About a month before students report to school, Charlotte-Mecklenburg Schools has more than 450 teacher vacancies posted.
This summer CMS has launched a six-week crash course for career-changers and nontraditional college graduates who want to become teachers. As it draws to a close this week, 64 of the original 82 candidates remain in the running to lead their own classrooms in August, and 30 have already been hired.
“There’s a lot of job openings right now. We should be able to place all of our teachers,” said Shannon Stehmeier, the district staffer who’s leading the new CMS Teaching Residency.
As enrollment slumps in colleges of education across America, alternative paths to teaching become increasingly important. Teach For America, a national program that recruits new college graduates and also features a summer boot camp to get them ready, is probably the best known.
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CMS is getting into the game as the state of North Carolina phases out its lateral entry path, an approach that used to give people hired from other fields three years to earn their teaching license. Last year the state Legislature voted to replace lateral entry with a residency path, which provides a one-year licensing route for would-be teachers while ensuring they arrive with needed training, WRAL reported.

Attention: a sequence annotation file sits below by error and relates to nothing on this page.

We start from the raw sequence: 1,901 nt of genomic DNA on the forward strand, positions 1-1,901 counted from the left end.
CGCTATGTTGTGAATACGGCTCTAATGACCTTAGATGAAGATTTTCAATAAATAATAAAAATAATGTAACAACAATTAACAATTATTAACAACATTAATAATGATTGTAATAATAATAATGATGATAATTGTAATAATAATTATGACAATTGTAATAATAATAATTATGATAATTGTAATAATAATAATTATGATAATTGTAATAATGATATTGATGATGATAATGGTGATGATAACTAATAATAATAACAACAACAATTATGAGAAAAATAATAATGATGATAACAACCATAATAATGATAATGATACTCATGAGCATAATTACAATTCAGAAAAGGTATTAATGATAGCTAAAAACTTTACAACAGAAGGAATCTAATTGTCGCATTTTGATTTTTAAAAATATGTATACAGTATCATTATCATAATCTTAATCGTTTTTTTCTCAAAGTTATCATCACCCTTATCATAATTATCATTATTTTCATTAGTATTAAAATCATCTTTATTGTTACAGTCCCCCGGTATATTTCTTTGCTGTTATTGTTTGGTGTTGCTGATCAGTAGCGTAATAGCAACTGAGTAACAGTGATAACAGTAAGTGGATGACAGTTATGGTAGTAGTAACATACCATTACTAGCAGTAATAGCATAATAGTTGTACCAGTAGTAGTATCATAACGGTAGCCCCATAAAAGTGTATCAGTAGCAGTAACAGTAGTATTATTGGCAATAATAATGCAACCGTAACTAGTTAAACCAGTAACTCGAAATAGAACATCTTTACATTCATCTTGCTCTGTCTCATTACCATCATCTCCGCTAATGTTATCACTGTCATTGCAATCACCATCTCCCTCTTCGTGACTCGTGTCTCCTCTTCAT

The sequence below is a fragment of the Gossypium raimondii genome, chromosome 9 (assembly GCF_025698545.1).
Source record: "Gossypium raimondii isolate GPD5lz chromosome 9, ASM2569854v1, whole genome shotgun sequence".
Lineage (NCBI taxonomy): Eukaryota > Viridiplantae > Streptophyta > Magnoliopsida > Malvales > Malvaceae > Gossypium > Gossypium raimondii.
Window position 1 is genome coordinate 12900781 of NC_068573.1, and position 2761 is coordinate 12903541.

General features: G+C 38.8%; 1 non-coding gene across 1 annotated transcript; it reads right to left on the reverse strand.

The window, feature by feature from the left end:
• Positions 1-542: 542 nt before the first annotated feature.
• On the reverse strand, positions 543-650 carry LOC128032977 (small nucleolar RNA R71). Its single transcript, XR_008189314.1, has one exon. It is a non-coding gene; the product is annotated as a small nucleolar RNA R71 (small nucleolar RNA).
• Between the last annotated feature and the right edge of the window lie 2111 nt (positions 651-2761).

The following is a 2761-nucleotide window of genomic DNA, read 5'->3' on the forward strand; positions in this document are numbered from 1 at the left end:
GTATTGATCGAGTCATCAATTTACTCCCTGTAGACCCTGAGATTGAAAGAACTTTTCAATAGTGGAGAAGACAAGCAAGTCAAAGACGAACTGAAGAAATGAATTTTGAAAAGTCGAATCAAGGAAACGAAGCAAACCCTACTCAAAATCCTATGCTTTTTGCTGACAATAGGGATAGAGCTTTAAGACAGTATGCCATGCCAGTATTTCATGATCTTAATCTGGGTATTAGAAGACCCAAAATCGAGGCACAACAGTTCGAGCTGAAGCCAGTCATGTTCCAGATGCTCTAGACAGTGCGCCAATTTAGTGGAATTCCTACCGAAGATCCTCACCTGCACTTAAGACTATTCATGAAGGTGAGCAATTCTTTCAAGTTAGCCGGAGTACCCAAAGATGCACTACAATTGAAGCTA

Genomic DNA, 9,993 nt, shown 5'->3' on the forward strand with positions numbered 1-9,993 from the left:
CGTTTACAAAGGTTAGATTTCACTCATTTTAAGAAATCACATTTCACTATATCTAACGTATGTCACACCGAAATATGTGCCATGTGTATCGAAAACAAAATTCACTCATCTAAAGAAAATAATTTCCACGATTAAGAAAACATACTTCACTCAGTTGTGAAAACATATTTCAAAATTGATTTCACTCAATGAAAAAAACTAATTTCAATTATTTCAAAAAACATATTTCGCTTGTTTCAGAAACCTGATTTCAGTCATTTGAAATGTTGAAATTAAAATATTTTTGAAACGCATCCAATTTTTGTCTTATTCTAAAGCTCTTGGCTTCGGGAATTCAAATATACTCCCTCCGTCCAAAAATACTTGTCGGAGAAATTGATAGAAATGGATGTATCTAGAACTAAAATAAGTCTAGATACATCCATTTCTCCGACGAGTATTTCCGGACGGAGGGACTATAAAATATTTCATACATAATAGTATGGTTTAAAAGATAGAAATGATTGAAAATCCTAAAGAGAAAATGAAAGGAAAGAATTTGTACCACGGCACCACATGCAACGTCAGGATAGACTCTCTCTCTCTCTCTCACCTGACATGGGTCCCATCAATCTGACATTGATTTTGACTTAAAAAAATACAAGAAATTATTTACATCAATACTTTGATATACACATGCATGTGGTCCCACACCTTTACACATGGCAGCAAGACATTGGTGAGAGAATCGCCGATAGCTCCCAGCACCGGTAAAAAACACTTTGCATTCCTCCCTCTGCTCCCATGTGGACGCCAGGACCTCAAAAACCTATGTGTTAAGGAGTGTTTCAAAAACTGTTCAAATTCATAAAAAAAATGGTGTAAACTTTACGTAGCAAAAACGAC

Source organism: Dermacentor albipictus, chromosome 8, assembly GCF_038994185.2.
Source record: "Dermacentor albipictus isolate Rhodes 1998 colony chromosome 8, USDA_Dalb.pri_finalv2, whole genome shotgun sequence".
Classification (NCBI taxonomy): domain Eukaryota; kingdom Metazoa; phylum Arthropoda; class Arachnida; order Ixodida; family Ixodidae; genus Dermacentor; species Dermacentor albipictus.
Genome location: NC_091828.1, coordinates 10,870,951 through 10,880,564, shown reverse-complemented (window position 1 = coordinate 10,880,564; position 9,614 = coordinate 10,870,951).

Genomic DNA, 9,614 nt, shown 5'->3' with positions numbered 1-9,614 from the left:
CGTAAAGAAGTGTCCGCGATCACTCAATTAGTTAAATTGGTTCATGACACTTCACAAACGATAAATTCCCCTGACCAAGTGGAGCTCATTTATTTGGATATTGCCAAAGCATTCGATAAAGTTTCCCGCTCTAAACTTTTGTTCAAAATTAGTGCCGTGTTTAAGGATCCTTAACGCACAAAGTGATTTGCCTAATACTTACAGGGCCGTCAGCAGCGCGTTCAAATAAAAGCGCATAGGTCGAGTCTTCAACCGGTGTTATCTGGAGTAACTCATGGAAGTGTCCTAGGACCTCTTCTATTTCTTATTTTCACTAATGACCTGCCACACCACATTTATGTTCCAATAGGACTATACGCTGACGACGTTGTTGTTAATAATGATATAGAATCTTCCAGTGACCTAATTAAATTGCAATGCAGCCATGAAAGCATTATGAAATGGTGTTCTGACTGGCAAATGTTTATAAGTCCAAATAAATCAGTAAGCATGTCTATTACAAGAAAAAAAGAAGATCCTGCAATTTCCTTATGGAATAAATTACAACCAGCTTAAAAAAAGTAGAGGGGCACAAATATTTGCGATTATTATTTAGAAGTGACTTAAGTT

Now recruits like Kyra Spaulding, a former hospital financial counselor, will head into the classroom with six weeks of intensive instruction under their belt. That includes daily time spent teaching CMS summer school students, as well as ongoing observations from teaching coaches who will continue to support the new teachers after school begins.
“I really feel like I’ve got a tool box full of tools,” said Spaulding, who has already passed her licensing exam and been hired to teach eighth-grade math at Kennedy Middle School.
Spaulding’s career change came partly at the urging of her twin daughters, who will be eighth-graders at a different school. She already loved math, and her daughters said she made their homework fun.
Under the old lateral entry program, she might have been hired for her math skills and her obvious enthusiasm, with hopes she’d master classroom skills on the job. But many of those teachers didn’t last long, Stehmeier said, as recruits’ initial optimism collided with the reality of today’s classrooms. North Carolina had more than 4,600 lateral entry teachers employed as of its latest teacher turnover report, and they had an 85 percent higher attrition rate than other teachers.